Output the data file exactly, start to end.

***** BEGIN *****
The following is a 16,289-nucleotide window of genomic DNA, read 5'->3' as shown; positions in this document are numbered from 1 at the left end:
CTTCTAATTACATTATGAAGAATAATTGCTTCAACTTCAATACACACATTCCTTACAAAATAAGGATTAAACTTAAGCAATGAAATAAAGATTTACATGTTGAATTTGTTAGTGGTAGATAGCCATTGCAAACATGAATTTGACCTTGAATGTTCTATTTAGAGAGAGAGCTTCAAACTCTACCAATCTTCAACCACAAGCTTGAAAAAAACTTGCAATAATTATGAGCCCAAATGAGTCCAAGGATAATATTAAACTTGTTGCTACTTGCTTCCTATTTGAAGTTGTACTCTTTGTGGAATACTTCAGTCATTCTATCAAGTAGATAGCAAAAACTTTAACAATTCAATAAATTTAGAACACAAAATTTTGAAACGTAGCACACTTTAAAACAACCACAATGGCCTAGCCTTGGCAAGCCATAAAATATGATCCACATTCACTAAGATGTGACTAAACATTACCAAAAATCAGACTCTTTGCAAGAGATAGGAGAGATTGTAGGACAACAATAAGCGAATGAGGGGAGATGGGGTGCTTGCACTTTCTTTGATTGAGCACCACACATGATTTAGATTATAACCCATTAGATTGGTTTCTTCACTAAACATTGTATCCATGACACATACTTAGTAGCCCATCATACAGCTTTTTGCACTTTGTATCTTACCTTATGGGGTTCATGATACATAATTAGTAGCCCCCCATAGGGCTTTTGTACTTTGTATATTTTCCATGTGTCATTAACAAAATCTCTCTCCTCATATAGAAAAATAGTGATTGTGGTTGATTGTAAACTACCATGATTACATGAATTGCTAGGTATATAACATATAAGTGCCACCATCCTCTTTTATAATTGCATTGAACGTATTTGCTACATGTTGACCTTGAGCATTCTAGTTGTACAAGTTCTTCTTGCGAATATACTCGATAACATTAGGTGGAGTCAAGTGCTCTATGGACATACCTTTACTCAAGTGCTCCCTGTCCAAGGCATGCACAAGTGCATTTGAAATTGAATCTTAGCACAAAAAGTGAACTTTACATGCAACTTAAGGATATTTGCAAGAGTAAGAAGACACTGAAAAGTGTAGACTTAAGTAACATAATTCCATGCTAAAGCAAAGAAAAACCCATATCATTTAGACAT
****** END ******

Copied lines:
The following is a 16,289-nucleotide window of genomic DNA, read 5'->3' as shown; positions in this document are numbered from 1 at the left end:
CTTCTAATTACATTATGAAGAATAATTGCTTCAACTTCAATACACACATTCCTTACAAAATAAGGATTAAACTTAAGCAATGAAATAAAGATTTACATGTTGAATTTGTTAGTGGTAGATAGCCATTGCAAACATGAATTTGACCTTGAATGTTCTATTTAGAGAGAGAGCTTCAAACTCTACCAATCTTCAACCACAAGCTTGAAAAAAACTTGCAATAATTATGAGCCCAAATGAGTCCAAGGATAATATTAAACTTGTTGCTACTTGCTTCCTATTTGAAGTTGTACTCTTTGTGGAATACTTCAGTCATTCTATCAAGTAGATAGCAAAAACTTTAACAATTCAATAAATTTAGAACACAAAATTTTGAAACGTAGCACACTTTAAAACAACCACAATGGCCTAGCCTTGGCAAGCCATAAAATATGATCCACATTCACTAAGATGTGACTAAACATTACCAAAAATCAGACTCTTTGCAAGAGATAGGAGAGATTGTAGGACAACAATAAGCGAATGAGGGGAGATGGGGTGCTTGCACTTTCTTTGATTGAGCACCACACATGATTTAGATTATAACCCATTAGATTGGTTTCTTCACTAAACATTGTATCCATGACACATACTTAGTAGCCCATCATACAGCTTTTTGCACTTTGTATCTTACCTTATGGGGTTCATGATACATAATTAGTAGCCCCCCATAGGGCTTTTGTACTTTGTATATTTTCCATGTGTCATTAACAAAATCTCTCTCCTCATATAGAAAAATAGTGATTGTGGTTGATTGTAAACTACCATGATTACATGAATTGCTAGGTATATAACATATAAGTGCCACCATCCTCTTTTATAATTGCATTGAACGTATTTGCTACATGTTGACCTTGAGCATTCTAGTTGTACAAGTTCTTCTTGCGAATATACTCGATAACATTAGGTGGAGTCAAGTGCTCTATGGACATACCTTTACTCAAGTGCTCCCTGTCCAAGGCATGCACAAGTGCATTTGAAATTGAATCTTAGCACAAAAAGTGAACTTTACATGCAACTTAAGGATATTTGCAAGAGTAAGAAGACACTGAAAAGTGTAGACTTAAGTAACATAATTCCATGCTAAAGCAAAGAAAAACCCATATCATTTAGACAT